“The Federal Government will soon start giving vaccines to people to stem mortality rate occasioned by lack of access to screening and cure for the disease. I want to state that state hospitals will be put to better use with this partnership.”

The minister described cervical cancer as a sexually-transmitted disease, assuring that it could be prevented and cured if detected early.

In his own address, Governor Ajimobi eulogized the foundation for giving succor to the needy and for partnering his administration in delivering good healthcare services to the people of the state.

Thanking the foundation’s partners for their support, the governor’s wife assured that she would not rest on her laurels until the initiative was taken to greater heights.

Ajimobi “It is my belief that today’s programme will spur those who have roles to play in bringing cervical cancer to zero level.

He called on individuals and corporate bodies to see the cervical cancer scourge as a monster that must be frontally confronted and defeated.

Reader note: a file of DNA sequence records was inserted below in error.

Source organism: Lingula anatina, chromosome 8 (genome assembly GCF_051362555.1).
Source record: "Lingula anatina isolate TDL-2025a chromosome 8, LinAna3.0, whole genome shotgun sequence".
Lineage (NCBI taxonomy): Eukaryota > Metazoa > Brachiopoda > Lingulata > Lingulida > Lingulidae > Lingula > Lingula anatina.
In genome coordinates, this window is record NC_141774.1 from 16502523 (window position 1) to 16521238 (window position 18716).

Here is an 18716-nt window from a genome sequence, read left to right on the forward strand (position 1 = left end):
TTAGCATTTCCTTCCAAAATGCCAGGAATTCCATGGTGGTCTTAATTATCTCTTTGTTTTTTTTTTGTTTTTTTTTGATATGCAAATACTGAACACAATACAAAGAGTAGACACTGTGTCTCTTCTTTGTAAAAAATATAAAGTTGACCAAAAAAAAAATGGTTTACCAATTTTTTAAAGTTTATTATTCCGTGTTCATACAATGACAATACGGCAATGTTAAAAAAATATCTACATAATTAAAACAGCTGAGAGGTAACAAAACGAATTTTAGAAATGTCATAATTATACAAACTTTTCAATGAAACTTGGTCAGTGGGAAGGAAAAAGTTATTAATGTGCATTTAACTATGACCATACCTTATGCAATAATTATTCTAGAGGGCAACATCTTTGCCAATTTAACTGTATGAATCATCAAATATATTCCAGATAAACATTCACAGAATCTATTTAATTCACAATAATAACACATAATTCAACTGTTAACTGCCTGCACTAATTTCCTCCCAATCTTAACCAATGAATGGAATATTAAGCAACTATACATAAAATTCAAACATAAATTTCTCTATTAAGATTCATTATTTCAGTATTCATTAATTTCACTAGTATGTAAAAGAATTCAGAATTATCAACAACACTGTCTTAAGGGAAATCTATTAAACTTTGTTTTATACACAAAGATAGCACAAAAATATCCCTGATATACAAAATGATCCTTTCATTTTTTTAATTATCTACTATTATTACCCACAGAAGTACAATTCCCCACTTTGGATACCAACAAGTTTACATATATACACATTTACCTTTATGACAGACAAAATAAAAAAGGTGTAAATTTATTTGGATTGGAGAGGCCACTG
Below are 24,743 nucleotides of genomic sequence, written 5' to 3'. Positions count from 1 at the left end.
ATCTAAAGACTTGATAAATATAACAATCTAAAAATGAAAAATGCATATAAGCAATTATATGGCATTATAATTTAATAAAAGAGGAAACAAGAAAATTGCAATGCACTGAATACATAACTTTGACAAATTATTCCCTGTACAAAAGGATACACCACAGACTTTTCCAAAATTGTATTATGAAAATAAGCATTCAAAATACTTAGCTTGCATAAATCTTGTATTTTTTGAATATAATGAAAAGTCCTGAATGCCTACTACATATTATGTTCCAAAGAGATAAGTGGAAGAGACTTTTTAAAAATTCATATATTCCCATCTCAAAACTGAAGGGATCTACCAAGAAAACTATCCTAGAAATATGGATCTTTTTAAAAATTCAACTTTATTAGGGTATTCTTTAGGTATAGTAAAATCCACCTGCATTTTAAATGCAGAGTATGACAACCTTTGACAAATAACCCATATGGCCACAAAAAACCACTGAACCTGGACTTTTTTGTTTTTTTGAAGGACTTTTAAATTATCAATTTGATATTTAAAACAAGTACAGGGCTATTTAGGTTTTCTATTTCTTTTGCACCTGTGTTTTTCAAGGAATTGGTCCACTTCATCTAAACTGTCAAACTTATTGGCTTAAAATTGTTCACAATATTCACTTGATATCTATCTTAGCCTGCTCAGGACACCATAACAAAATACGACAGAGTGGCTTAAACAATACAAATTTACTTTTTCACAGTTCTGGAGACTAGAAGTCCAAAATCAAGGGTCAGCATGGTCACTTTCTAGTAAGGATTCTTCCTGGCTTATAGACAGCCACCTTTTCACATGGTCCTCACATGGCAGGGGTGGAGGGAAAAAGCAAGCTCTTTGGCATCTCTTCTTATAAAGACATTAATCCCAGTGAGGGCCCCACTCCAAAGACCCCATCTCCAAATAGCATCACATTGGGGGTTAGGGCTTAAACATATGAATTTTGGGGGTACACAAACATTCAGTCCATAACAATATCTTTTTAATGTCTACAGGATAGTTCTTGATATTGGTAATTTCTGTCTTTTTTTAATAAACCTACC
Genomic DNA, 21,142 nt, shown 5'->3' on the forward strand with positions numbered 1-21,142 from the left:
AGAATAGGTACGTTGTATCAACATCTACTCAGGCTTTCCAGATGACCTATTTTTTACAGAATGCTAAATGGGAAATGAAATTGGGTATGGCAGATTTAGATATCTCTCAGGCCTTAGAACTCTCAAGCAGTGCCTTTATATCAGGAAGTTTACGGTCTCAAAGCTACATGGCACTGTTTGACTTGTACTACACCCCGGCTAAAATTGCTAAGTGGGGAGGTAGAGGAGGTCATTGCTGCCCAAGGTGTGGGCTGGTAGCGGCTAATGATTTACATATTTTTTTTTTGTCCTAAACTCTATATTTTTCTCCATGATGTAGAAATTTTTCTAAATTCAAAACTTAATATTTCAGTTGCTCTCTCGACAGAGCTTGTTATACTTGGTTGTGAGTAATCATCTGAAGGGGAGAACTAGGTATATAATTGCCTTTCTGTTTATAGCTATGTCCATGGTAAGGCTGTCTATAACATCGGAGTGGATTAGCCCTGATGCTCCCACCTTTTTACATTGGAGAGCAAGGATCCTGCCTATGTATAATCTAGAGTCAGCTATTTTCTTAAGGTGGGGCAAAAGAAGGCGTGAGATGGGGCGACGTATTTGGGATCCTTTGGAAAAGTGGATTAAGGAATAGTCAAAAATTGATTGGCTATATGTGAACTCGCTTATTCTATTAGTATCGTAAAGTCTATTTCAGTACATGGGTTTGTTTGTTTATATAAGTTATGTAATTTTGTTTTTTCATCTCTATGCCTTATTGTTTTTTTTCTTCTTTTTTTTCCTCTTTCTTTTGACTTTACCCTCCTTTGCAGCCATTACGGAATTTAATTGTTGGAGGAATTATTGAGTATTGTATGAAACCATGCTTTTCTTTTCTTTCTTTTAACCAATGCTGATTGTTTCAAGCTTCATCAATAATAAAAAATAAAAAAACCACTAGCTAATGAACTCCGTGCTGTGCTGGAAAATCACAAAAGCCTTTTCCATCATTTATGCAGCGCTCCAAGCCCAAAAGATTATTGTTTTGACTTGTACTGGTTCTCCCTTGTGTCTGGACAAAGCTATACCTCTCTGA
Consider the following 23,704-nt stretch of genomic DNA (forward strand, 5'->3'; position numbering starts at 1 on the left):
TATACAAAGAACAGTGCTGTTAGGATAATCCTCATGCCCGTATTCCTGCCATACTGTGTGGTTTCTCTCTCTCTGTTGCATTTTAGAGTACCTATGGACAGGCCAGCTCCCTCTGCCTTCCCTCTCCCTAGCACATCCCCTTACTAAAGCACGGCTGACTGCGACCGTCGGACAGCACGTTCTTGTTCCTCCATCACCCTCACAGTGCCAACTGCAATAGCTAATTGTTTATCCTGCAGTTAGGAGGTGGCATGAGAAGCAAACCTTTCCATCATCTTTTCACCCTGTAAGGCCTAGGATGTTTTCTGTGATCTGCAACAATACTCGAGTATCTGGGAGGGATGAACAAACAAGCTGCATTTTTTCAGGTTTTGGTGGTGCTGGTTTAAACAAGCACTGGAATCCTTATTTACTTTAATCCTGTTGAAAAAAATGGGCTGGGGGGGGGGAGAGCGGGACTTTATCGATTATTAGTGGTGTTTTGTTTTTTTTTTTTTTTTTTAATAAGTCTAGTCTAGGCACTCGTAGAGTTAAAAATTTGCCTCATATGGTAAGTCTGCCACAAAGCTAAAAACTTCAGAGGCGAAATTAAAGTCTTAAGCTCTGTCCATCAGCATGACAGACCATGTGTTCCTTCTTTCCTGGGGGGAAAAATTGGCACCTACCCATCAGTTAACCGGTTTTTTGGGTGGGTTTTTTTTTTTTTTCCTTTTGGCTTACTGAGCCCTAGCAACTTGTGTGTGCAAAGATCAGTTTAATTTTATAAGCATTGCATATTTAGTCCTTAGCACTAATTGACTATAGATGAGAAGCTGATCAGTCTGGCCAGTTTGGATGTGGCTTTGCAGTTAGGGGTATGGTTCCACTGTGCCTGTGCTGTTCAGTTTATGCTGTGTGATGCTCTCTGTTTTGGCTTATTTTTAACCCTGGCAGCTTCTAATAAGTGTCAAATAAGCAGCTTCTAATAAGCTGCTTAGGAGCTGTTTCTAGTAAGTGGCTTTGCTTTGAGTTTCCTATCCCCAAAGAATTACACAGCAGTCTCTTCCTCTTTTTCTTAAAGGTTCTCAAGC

The governor also charged the FG and the foundation to make far-reaching information dissemination technique the foundation upon which the fight against the disease would be based.

Ajimobi said, “Let us together change our health environment. What ABC is doing is a good example of an individual making the difference. Let us all use our influence to enhance healthcare delivery in our locality.

“This is a challenge to all of us to make a difference in our sphere of influence. And in this regard, I want to urge the FG to take the lead in using information, education and communication strategy to create awareness on these deadly diseases.

“We have to let our people know because many people are dying  from ignorance. The states and local governments should collaborate with the FG for  a mass enlightenment of our people on early presentation of cases at standard health facilities.”

Speaking earlier, the Chairman of the occasion, Prof. Oladipo Akinkungbe, lauded the foundation’s initiative.